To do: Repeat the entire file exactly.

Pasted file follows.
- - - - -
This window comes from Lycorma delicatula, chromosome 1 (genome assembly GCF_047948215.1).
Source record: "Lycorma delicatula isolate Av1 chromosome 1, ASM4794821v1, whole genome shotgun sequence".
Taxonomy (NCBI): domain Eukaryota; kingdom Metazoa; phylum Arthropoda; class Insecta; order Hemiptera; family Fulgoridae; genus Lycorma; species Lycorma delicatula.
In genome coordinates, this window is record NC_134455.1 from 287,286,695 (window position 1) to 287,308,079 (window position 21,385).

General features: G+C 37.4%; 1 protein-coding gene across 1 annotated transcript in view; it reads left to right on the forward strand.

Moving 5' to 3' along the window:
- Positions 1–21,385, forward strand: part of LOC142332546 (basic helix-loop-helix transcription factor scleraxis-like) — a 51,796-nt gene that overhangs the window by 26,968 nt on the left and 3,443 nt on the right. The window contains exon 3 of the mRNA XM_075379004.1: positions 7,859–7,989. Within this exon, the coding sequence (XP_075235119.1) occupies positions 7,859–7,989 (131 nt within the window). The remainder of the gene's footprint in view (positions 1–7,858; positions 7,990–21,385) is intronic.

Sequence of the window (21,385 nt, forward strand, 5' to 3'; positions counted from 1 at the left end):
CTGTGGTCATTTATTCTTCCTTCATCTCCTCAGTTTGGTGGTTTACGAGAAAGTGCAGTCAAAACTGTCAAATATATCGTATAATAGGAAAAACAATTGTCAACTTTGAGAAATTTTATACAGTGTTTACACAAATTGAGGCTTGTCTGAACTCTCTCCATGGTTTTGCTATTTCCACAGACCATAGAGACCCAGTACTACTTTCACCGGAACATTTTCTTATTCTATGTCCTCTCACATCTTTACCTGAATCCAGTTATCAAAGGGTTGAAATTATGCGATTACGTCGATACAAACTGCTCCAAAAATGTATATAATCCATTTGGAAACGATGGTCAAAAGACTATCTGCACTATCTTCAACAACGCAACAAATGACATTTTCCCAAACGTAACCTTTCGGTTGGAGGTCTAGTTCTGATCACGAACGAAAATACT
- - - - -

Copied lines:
This window comes from Lycorma delicatula, chromosome 1 (genome assembly GCF_047948215.1).
Source record: "Lycorma delicatula isolate Av1 chromosome 1, ASM4794821v1, whole genome shotgun sequence".
Taxonomy (NCBI): domain Eukaryota; kingdom Metazoa; phylum Arthropoda; class Insecta; order Hemiptera; family Fulgoridae; genus Lycorma; species Lycorma delicatula.
In genome coordinates, this window is record NC_134455.1 from 287,286,695 (window position 1) to 287,308,079 (window position 21,385).

General features: G+C 37.4%; 1 protein-coding gene across 1 annotated transcript in view; it reads left to right on the forward strand.

Moving 5' to 3' along the window:
- Positions 1–21,385, forward strand: part of LOC142332546 (basic helix-loop-helix transcription factor scleraxis-like) — a 51,796-nt gene that overhangs the window by 26,968 nt on the left and 3,443 nt on the right. The window contains exon 3 of the mRNA XM_075379004.1: positions 7,859–7,989. Within this exon, the coding sequence (XP_075235119.1) occupies positions 7,859–7,989 (131 nt within the window). The remainder of the gene's footprint in view (positions 1–7,858; positions 7,990–21,385) is intronic.

Sequence of the window (21,385 nt, forward strand, 5' to 3'; positions counted from 1 at the left end):
CTGTGGTCATTTATTCTTCCTTCATCTCCTCAGTTTGGTGGTTTACGAGAAAGTGCAGTCAAAACTGTCAAATATATCGTATAATAGGAAAAACAATTGTCAACTTTGAGAAATTTTATACAGTGTTTACACAAATTGAGGCTTGTCTGAACTCTCTCCATGGTTTTGCTATTTCCACAGACCATAGAGACCCAGTACTACTTTCACCGGAACATTTTCTTATTCTATGTCCTCTCACATCTTTACCTGAATCCAGTTATCAAAGGGTTGAAATTATGCGATTACGTCGATACAAACTGCTCCAAAAATGTATATAATCCATTTGGAAACGATGGTCAAAAGACTATCTGCACTATCTTCAACAACGCAACAAATGACATTTTCCCAAACGTAACCTTTCGGTTGGAGGTCTAGTTCTGATCACGAACGAAAATACT